Oil prices climb spurred by weak dollar, tight supply woes

Oil prices increased on Friday over the declining value of the US dollar coupled with fears of tightening supply, although recession fears limited gains.

International benchmark Brent crude traded at $96.94 per barrel at 10.01 a.m. local time (0701 GMT) for a 2.39 per cent increase from the closing price of $94.67 a barrel in the previous trading session.

American benchmark West Texas Intermediate (WTI) traded at $90.50 per barrel at the same time for a 2.64 per cent gain after the previous session closed at $88.17 a barrel.

The US dollar’s decline in value encouraged importers to purchase dollar-indexed crude oil at lower prices, which helped oil prices open the last trading day of the week with gains.

The US dollar index, which includes a basket of currencies like the euro, Japanese yen, British pound, Canadian dollar, Swedish krona, and Swiss franc, retreated 0.32 per cent at 0648 GMT.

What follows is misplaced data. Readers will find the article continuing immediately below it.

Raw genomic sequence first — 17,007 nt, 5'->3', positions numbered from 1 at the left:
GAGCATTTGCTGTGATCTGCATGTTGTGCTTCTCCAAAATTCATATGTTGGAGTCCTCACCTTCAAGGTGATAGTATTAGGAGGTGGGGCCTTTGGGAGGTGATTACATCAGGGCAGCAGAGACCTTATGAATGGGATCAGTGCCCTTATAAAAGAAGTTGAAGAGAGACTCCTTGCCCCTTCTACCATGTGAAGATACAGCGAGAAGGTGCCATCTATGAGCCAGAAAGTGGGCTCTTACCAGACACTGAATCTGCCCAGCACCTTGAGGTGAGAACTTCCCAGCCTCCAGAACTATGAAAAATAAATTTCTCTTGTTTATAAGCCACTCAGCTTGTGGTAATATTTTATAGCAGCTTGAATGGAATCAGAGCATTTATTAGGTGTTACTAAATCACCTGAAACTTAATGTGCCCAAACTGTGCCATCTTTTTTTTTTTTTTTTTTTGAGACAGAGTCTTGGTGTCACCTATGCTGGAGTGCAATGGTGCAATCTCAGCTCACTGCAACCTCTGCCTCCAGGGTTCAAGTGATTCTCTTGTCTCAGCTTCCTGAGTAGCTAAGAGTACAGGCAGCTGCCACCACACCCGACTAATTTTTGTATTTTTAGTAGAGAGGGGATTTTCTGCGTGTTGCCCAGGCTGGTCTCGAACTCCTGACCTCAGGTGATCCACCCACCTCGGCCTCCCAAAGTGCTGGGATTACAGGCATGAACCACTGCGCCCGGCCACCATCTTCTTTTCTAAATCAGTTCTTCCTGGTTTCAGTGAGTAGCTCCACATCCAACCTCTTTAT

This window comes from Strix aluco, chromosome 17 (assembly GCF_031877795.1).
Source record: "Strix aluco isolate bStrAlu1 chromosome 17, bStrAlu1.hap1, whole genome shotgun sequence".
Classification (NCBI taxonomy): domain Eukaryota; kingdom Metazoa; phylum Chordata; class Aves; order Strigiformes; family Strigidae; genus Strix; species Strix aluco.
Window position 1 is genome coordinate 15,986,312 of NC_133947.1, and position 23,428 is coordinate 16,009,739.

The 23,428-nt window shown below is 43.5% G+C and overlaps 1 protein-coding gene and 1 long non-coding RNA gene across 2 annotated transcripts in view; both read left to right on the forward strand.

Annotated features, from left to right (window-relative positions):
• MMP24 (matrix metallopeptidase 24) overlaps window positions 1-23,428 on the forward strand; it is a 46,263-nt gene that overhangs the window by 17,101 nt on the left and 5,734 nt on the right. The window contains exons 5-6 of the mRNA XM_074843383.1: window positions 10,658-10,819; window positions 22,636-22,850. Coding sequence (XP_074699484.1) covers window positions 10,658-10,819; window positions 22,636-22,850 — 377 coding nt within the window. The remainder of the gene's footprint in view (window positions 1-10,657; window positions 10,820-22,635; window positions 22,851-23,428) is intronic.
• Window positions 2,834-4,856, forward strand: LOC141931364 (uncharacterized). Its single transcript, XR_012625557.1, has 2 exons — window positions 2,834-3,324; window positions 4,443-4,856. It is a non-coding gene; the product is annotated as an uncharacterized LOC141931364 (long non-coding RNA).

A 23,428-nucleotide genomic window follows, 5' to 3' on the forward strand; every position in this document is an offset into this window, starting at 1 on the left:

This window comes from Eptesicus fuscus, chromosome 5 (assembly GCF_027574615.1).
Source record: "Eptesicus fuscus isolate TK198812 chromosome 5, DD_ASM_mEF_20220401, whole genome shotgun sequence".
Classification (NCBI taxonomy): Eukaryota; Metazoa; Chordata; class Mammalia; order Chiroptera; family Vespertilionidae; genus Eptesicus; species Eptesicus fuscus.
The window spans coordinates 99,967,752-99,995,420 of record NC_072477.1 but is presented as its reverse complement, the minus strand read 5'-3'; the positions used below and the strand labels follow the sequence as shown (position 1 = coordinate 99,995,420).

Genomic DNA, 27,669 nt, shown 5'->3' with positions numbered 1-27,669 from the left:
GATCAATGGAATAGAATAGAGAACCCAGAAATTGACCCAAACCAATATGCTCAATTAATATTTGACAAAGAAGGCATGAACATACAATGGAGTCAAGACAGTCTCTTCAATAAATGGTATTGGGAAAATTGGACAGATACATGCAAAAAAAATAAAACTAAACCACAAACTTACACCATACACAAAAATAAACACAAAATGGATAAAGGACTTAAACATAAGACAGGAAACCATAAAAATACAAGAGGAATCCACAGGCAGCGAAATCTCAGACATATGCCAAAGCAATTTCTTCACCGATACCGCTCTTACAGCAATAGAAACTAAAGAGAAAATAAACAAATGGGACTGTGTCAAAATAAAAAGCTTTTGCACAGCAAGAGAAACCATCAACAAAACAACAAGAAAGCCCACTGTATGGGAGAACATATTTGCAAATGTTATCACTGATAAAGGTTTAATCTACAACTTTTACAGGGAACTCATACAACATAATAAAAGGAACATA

Investor concerns about a tightening supply in advance of impending EU restrictions on Russian oil shipments have also helped to support prices.

“With the deadline for Russian oil bans approaching fast, markets are increasingly focused on supply side issues,” Australia and New Zealand Banking Group (ANZ) Commodity Strategist Daniel Hynes said in an emailed note.

Hynes pointed out that supply tightness will result from the OPEC+ group’s anticipated output decreases following their meeting in September.

“The 2 million bpd reduction agreed to at the meeting is likely to be only half that amount as most producers were already struggling to hit their previous quotas. This should keep supply tight over the coming months,” he said.

However, oil markets came under further recessionary pressure after the US Federal Reserve increased interest rates in line with market expectations.

In an effort to combat record inflation, the Fed increased its benchmark interest rate by 75 basis points on Wednesday. As a result, the federal funds rate target range is now between 3.75 per cent and 4 per cent, which is the highest level since January 2008. –

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